Moroccan tea is made with mint and/or peppermint leaves, both known as na’na’ (نعناع) in Arabic. It should be served in glasses, traditionally only half of the glass is filled so that it can be held from its upper part. Here, you will find the traditional way of making it, and a few of its variations.
The traditional way:
1- Rince the silver teapot with hot water.
2- For about six glasses, place one generous tablespoon of high quality dried green tea in the teapot. I like to use the Chinese “gunpowder” tea. Put a little bit of hot water and let the dry tea twirl at the bottom of the teapot.
3- Add a generous amount of fresh and washed mint and/or peppermint leaves, leaving them on their stem. Add hot water to the rim of the teapot.
4- Mix well with a spoon in the teapot. Let it stand for five minutes and serve.
Note on the water: The water should be boiled then allowed to rest until the ebullition process is finished. If you pour boiling water it could burn the leaves and the tea will not be as refined.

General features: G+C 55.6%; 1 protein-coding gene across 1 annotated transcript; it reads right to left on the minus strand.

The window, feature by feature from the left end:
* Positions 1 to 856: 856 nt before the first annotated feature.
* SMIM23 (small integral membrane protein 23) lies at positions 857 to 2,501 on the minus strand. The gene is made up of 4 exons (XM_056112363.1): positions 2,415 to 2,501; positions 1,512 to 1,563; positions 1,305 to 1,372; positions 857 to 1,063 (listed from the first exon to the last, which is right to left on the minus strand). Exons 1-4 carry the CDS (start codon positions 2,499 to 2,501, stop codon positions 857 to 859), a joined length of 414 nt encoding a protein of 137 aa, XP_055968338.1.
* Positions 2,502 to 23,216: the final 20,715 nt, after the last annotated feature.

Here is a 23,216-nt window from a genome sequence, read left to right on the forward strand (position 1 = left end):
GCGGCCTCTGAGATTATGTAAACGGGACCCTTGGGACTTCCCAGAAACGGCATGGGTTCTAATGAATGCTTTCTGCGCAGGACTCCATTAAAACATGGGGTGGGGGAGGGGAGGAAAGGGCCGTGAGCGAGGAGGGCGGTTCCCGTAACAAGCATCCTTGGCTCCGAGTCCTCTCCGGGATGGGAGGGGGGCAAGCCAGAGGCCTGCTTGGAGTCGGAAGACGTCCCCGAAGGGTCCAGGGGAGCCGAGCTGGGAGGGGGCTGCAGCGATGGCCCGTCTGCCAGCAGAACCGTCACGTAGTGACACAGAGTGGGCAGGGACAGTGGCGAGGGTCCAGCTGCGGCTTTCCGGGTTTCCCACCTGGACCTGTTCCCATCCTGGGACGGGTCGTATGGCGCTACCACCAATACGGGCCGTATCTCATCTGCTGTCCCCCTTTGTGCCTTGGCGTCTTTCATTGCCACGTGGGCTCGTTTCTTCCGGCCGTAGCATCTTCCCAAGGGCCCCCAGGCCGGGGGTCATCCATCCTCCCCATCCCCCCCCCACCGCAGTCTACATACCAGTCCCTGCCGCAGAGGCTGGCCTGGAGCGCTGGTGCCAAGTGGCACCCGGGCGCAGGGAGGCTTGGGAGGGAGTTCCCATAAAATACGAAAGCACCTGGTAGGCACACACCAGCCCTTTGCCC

Note on the use of sugar: In Morocco, tea is traditionally served sweet, sugar being added directly in the teapot. The further South you go, the sweeter it gets, getting almost syrupy in the Sahara region. It has to do with the dry and hot weather, and the effect of sugar on the body. So if you go to Morocco and dislike sugar, remember to ask for tea without sugar before it is prepared.
Some variations I like:
– I sometimes add dried rose petals to the mix, or a few drops of Safran liquid, or replace the green tea with verneine, or not put any green tea at all.
– Try any combination you like, but please never add milk, it would be offensive to the delicacy of the leaves. And please, try using a glass or at the very least, a nice teacup, and definitely not a mug! Enjoy!